Sterile Galaxies, and Super-Massive Black Holes

Over the years since astronomers gained the technology to study distant galaxies closely, they have been building a growing list of characteristics that make our home galaxy, the Milky Way Galaxy (MWG), uniquely suitable as a site for advanced life. The latest addition to that list is spectacular: a supermassive black hole like none other.

Research tells us that a supermassive black hole (SMBH)—an object more than a million times the mass of the Sun—resides at the core of every medium, large, and giant galaxy. The galactic core’s quantity and density of stars and gas make these SMBHs inevitable.

The “event horizon” is a theoretical boundary around a black hole from which nothing, not even light, can escape. From just outside the event horizon, a typical SMBH emits radiation so intense and deadly as to render advanced life anywhere within the surrounding galaxy impossible. For supergiant galaxies, this radiation can be so powerful as to make advanced life impossible not only within the galaxy itself, but also in thousands of neighboring galaxies. Providentially for us, our galaxy is sufficiently distant from super­giant galaxies that their SMBHs pose no risk to us.

Given that the radiation from the SMBHs in other galaxies is deadly, why isn’t the radiation from ours?

Our SMBH’s Unusually Low Mass

A principal reason is that our supermassive black hole comes in at a far lower mass—only 4.02 ± 0.16 million times the solar mass1—than the SMBHs in other galaxies of similar size. This comparatively low SMBH mass, in turn, means that far less radiation of the deadly kind emanates from it.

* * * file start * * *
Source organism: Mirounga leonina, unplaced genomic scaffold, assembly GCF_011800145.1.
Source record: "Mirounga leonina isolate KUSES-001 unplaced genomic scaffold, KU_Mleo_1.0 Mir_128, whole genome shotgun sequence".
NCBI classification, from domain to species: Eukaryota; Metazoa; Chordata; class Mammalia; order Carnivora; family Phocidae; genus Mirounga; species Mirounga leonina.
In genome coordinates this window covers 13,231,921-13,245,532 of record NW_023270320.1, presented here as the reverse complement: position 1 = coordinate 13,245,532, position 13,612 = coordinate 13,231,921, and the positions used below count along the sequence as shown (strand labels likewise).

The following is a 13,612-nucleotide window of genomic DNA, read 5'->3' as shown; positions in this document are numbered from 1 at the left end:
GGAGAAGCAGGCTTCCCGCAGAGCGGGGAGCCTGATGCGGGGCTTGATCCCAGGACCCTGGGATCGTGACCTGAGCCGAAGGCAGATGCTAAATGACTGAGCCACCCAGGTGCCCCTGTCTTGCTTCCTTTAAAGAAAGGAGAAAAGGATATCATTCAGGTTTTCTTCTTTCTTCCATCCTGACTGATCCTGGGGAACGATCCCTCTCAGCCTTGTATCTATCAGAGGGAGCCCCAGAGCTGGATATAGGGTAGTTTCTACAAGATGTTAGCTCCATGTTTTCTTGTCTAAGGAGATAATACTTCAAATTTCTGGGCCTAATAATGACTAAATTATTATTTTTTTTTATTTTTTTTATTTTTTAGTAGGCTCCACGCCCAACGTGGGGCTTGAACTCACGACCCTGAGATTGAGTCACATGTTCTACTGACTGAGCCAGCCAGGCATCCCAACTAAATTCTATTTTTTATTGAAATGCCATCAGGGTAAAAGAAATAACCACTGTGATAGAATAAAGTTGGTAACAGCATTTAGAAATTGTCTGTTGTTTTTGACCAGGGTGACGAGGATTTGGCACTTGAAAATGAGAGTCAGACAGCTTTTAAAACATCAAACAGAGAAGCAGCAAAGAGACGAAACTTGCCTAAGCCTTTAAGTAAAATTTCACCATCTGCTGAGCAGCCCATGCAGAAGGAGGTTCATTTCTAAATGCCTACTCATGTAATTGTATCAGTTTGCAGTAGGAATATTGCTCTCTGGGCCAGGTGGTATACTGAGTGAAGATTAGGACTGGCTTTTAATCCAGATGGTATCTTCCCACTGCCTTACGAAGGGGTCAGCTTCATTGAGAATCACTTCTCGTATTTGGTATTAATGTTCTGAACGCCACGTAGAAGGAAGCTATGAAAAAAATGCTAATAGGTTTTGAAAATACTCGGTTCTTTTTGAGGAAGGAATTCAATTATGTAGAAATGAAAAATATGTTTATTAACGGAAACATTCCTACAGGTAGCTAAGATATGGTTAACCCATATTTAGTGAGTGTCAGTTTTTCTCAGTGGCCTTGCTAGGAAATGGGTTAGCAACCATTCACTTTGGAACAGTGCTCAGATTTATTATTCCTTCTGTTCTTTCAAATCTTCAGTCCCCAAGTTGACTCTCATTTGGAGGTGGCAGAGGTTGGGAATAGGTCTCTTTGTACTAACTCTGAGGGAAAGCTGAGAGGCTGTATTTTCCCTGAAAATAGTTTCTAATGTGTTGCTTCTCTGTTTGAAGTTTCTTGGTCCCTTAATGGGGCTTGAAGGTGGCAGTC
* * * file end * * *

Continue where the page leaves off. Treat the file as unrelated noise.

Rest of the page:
Our SMBH’s low mass differs dramatically from what astronomers would anticipate, based on what they observe in all other galaxies.

Dark Matters, by Hugh Ross

Hugh Ross (unlike myself) supports the assumption of billions and billions of Darwin Years. However (unlike atheists) he is willing to follow the evidence wherever it leads… even when it leads to some form of meaning in the universe, or points to some sort of Supreme Intellect, Creator God, or Living Law shaping the universe.


Having the vast majority of planets outside of our galaxy stricken off the “open for life” list effectively eliminates life outside of this world.

Most religions, including Buddhism and Hinduism, have no great problem with this.

I see it as hard proof that the universe needs more gardeners, more obedient (adopted) Sons of God, to tame the interstellar wilderness, harness and restructure those supermassive black holes, and bring those dead worlds to life.

(I have no biblical warrant for this, by the way. Just a suspicion… and a certain understanding of the character of God.)

As a certain fact, though: the Copernican Principle is as dead as a dodo.

(A repost from the sci-fi blog.)

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